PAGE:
Jump to content
  • Advertisement
Sign in to follow this  
RoundPotato

[SOLVED] C++ compiling on Linux. (IDE for Linux)

This topic is 2123 days old which is more than the 365 day threshold we allow for new replies. Please post a new topic.

If you intended to correct an error in the post then please contact us.

Recommended Posts

Hi.

 

Just a quick question.

 

There's Microsoft Visual Studio for C++ on Windows.

 

What is "the main thing" on Linux that corresponds ? (I would think it's Code::Blocks but it the latest version seems to be stuck in 2012 and supports gcc up to 4.7 when 4.8.1 is out)

 

Thank you.

Edited by RoundPotato

Share this post


Link to post
Share on other sites
Advertisement

There's no such thing on Linux. There are a lot of good options, but no single option that a majority uses.

Share this post


Link to post
Share on other sites

I use CodeLite on linux (and windows)

It's a _really_ good IDE on linux, and (slightly less) good on windows.

 

For building I use my own makefile, since i dont like the system it uses for that.. It may be that it's actually good, i just didn't get it

It's also no disadvantage to know your toolchain well, so I recommend creating your own makefiles and so on :)

Share this post


Link to post
Share on other sites

Hi.

 

Just a quick question.

 

There's Microsoft Visual Studio for C++ on Windows.

 

What is "the main thing" on Linux that corresponds ? (I would think it's Code::Blocks but it the latest version seems to be stuck in 2012 and supports gcc up to 4.7 when 4.8.1 is out)

 

Thank you.

 

In the companies I have worked at (that developed on linux) there were 3 main 'development environments' for C++: eclipse, vim, and emacs. Of those eclipse is the only actual IDE but the other two are deceptively powerful and versatile. I have never heard on anyone using Code::Blocks professionally, but I have no experience with it so I don't know why that is.

 

-Josh

Edited by jjd

Share this post


Link to post
Share on other sites

As others have stated, things are more diverse on linux.
I personally love KDevelop for C++ on Linux (I used to use codelite.)

Edited by scniton

Share this post


Link to post
Share on other sites

Josh mentioned emacs on Linux.  You could try the CEDET module for emacs which makes it just as good as an IDE IMHO.  You can also download the emacs client for Windows which has CEDET preinstalled, in case you go that way.

Share this post


Link to post
Share on other sites
At Ubuntu we encourage the use of QtCreator. Many of the more technical folks at Canonical (the people behind Ubuntu) use vim or emacs, but there are some eclipse fans and there are always a few more obscure choices. It's a very free world, few are constrained by the dictates of a single central authority.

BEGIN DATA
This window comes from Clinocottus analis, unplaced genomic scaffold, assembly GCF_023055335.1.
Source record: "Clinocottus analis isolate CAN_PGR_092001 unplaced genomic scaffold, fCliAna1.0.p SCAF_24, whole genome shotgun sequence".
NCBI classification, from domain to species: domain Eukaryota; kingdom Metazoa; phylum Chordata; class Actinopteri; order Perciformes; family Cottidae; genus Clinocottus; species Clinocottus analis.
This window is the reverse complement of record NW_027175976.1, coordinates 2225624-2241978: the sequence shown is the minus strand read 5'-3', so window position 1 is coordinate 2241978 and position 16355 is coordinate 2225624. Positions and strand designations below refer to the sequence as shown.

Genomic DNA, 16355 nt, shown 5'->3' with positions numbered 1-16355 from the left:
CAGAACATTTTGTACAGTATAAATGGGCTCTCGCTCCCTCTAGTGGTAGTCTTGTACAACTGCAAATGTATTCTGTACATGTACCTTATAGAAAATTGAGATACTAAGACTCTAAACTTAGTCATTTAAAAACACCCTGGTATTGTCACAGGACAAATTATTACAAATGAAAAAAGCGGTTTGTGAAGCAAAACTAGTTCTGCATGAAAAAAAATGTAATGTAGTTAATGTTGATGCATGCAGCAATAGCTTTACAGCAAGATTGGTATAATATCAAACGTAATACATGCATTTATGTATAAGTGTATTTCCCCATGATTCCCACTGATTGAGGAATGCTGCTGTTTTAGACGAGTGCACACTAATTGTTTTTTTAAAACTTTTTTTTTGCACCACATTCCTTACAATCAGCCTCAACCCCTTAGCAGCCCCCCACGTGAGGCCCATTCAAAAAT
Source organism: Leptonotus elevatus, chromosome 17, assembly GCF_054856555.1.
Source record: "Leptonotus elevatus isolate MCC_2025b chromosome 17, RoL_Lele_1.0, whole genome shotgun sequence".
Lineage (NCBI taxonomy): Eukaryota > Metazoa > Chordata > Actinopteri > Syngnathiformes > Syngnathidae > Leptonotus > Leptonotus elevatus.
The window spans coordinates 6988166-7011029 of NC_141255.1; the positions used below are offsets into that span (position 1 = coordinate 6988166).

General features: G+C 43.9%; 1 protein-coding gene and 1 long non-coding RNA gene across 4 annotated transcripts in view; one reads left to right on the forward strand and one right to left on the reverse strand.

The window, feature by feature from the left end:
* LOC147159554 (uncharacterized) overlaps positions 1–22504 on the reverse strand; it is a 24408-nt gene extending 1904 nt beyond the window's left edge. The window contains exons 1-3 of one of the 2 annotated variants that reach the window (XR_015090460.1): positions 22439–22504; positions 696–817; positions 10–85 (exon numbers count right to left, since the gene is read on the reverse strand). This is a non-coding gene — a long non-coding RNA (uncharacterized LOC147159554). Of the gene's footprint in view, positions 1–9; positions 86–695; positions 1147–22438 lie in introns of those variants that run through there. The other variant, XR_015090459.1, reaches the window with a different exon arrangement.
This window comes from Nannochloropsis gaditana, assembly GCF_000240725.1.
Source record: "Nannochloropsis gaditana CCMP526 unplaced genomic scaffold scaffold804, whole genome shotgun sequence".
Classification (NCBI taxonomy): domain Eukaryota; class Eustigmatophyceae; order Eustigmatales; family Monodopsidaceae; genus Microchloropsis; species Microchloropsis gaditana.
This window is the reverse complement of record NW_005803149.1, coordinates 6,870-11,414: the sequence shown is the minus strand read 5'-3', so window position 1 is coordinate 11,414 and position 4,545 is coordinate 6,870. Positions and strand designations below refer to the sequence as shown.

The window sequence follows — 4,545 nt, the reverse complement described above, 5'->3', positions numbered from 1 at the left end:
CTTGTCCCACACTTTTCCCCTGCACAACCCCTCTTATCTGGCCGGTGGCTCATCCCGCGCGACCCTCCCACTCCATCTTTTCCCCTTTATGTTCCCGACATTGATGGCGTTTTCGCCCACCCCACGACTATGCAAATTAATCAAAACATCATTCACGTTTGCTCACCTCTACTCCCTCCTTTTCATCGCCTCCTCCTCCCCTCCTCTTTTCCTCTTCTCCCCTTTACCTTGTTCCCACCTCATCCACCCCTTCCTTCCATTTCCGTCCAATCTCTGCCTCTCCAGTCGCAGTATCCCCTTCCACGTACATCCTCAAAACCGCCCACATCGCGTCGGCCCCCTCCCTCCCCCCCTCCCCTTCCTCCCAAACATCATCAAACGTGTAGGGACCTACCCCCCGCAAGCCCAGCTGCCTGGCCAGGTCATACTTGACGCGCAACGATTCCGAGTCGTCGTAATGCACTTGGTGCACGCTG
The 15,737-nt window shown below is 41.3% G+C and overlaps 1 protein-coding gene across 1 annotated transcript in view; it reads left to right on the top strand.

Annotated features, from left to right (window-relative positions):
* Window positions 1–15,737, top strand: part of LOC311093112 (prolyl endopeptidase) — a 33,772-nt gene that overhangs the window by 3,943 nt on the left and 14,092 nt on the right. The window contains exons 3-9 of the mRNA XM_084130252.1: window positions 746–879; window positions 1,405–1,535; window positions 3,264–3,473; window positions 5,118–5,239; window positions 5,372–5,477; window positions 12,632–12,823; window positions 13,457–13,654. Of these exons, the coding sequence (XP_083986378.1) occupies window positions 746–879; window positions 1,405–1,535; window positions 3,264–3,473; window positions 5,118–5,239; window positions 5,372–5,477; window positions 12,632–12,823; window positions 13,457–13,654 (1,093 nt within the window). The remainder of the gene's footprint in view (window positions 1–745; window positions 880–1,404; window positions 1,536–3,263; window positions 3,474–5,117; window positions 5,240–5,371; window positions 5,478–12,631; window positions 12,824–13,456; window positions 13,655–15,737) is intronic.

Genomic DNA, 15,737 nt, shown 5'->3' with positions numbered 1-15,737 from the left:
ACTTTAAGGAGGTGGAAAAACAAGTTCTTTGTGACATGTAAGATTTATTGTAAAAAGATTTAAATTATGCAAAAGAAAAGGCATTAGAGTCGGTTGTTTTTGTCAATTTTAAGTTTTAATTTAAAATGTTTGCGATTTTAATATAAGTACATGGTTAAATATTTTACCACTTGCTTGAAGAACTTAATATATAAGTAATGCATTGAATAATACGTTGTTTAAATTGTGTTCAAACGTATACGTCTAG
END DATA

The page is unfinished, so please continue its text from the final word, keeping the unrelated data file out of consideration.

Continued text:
Share this post


Link to post
Share on other sites

We only ever use Vim at work but many of the students I teach opt for Eclipse-cdt.

 

That UML Diagram feature for CEDET looks really impressive though. Unfortunately I subscribe to the camp of learning either Vim or Emacs but never both ;)

 

As for building projects we find manually written Makefiles to be the only solution that works for every platform (such as fiddly build platforms like Windows Metro and iOS) but also often use cmake for development platforms to benefit from header dependency building (for quick code-compile-debug-repeat tasks).

 

Personally I find the fact that "Clean Solution" in Visual Studio doesn't actually clean up every intermediate file and the fact that upgrades from VS2005 -> VS2012 are very unlikely to work quite unacceptable. For quick disposable test projects where nobody can be bothered to create a proper build system, VS is probably fine (though I personally would still rather copy across a simple makefile).

Edited by Karsten_

Share this post


Link to post
Share on other sites

Thanks for the replies guys.

 

Some of the replies involved some terms I'm not familiar with like "emacs". All in all I tried CodeLite and it is great for being lightweight, but I ended up With Eclipse(There was a specific package "Eclipse for C/C++ Developers" and installing it was as easy as unpacking, except for adittionaly installing Java).

 

Once again, thank you.

Edited by RoundPotato

Share this post


Link to post
Share on other sites
Sign in to follow this  

  • Advertisement
×

Important Information

By using GameDev.net, you agree to our community Guidelines, Terms of Use, and Privacy Policy.

GameDev.net is your game development community. Create an account for your GameDev Portfolio and participate in the largest developer community in the games industry.

Sign me up!